THIS is a tale of greed, a tale of tragedy, a tale of murder; this story we brought you today on Blast from the Past is the story of late Nigerian Airways female Senior First Officer (S/FO), Hadiza Lantana Oboh slayed by her domestic staff on the 8th of February, 1998 for things as useless as foreign currency and jewels.
This tale also portrays the ineptitude of the Nigeria judiciary and how the family and friends this young pilot, trailblazer, amazon and icon ever got justice even as the police caught her assailants.
Hadiza Oboh checked out as a Flight Officer (F/O) aboard a Boeing 737-200 of the Nigeria Airways in 1984 and in 1989, she was already a well-established pilot and remained in the aviation industry all through to the 90s.
She was single and lived alone in her residence 43A Bourdillion Road home in Ikoyi, with her domestic helps, One Abdullahi, Peter Echie and others; sadly she was so focused on her career and probably did not notice the green eyes that glared at her with so much repulsion, jealousy and anger just for being successful in her chosen profession.
One of the domestic servants and chief orchestrator, Abdullahi, worked as the gate-man, security watch and gardener in addition to handling some other household and had access to all parts of the house.
Around 8pm on that unfortunate February, Hadiza Oboh drove from the airport to her home and it was Abdullahi who opened the gate for her as she arrived from work she headed for her bedroom while one of the domestic workers helped her with the flight bag.
Hadiza’s help took her flight bag to her bedroom and noticed a lot more foreign currencies than usual in the bedroom along with a lot of designer wears, jewel-studded bracelets, gold chains and many others, maybe it was there that the murder was premeditated or maybe it has been a plan in the working for a while but one thing was certain these material things spurred the assailants into action.
After resting up from her flight, Hadiza headed straight to kitchen to prepare a meal for herself, a meal anyone reading this story would assume was her last, however she was never to taste that meal.
Unbeknownst to her, Abdullahi her gate-man had sneaked out and opened the gate for the other three connivers who entered the residence.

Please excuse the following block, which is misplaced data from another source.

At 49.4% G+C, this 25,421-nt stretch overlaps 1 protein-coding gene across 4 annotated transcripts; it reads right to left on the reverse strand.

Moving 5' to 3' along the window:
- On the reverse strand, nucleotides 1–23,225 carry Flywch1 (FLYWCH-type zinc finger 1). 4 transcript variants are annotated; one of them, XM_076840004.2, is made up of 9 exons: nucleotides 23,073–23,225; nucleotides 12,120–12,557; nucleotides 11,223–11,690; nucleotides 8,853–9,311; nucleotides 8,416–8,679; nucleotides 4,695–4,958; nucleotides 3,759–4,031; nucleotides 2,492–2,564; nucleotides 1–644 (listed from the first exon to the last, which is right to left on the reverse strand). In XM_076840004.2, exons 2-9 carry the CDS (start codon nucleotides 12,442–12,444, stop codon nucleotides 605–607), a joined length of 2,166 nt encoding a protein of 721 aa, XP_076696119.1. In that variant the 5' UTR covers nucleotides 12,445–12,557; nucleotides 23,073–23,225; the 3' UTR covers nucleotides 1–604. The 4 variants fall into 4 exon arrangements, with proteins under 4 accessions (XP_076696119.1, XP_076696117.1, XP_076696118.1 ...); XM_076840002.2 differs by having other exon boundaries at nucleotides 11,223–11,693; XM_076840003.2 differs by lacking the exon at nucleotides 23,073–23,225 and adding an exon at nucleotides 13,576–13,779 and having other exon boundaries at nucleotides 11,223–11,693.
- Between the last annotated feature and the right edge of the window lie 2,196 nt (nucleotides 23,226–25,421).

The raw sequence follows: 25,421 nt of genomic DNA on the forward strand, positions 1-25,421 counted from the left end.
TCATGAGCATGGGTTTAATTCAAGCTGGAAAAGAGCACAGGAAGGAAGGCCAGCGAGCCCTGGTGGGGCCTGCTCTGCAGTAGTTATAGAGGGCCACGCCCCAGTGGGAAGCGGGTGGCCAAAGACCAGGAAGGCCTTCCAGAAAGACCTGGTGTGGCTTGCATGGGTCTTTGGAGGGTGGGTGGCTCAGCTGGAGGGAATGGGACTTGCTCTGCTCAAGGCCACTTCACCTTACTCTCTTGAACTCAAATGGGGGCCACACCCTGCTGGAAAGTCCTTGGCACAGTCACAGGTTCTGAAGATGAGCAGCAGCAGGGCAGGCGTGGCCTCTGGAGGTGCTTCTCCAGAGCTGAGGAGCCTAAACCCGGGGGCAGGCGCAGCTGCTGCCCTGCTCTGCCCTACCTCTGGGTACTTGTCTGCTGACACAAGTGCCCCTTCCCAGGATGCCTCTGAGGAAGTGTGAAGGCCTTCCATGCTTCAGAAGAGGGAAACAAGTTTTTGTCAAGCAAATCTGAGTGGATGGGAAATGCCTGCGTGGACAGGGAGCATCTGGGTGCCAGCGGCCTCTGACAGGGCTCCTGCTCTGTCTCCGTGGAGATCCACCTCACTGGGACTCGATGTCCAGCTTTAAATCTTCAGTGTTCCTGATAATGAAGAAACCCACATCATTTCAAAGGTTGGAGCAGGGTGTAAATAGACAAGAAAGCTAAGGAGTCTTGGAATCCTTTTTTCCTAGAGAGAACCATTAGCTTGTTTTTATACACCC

One of the brains behind the plot was Peter Iduwu Eche from Benue State, trained as an auto-electrician, in 1993, Captain Oboh also employed him as a gardener and gate-man. He was hired because Oboh had fired Abdullahi for gross misconduct. While Peter was working for her, he was residing in the boys’ quarter inside the compound.
However, when Peter travelled to his village in Markurdi, Oboh decided to re-employ Abdullahi pending the return of Peter. That mistake would prove most deadly. When Peter returned, Abdullahi moved swiftly and worked on his brain. He hinted Peter of his sinister agenda to kill Hadiza and co-opted Peter into the bloody mission. Abdullahi was reported to have said Oboh should be killed because: ‘…she get plenty money and property.’
Peter agreed to be part of the plot. In fact, he went a step further by arranging the other assassins who would take part in the operation. The meeting point for the killers was the spot outside the house where Abdullahi was selling his petty items. When Oboh arrived her residence that day, the plan was for the killers to skulk around in the dark and wait. Once they saw that she was comfortably inside, Abdullahi sneaked out of his post and flung the massive gates open and the other agents of death entered. Their plan was thorough and detailed. The assassins gained access to the house through the back kitchen door. As they entered, Hadiza was inside the kitchen, cooking.
Abdullahi, according to reports, pounced on the unsuspecting victim’s neck with a rope he had and despite Hadiza shouts, pleas and despite her struggles she was overpowered. As the pilot gave her last kicks in a desperate attempt for survival, the very person she hired to protect her, Abdullahi, increased the grip and tightened the noose around her neck cutting off blood supply to her brain in fact strangulating her while other assailants attacked and restrained her.The bitter struggle went on for a few minutes, and she was left lifeless. The assailants did not stop there. They took her corpse to the septic tank (locally referred to as the ‘soak away’), where they dumped her body. They then made for the bags of cement and fully cemented the tank.
With Hadiza’s body vaulted away inside the septic tank, they moved to the next stage of their plans: they embarked on a proper looting of her house. They carted every valuable thing in her residence, from her gold jewels to her expensive wears to the hard currencies, they cleared everything.
Her car was turned it into a taxi and even Peter abandoned the boys’ quarters to start living in the main building formerly occupied by the deceased pilot. So each time a visitor or friend came to check on Hadiza, Peter and the rest would answer saying:‘Madam don travel and we no know when she go return.’
Disappointed, the guests would turn back thinking Hadiza must have travelled or was on her busy flight schedules again.
However, nemesis caught up with them as in the house next to Oboh’s was a policeman on duty who noticed very strange movements in and out the premises of the late captain. The policeman approached the residence, asked of Hadiza and as usual, they said the same thing: Madam no dey house.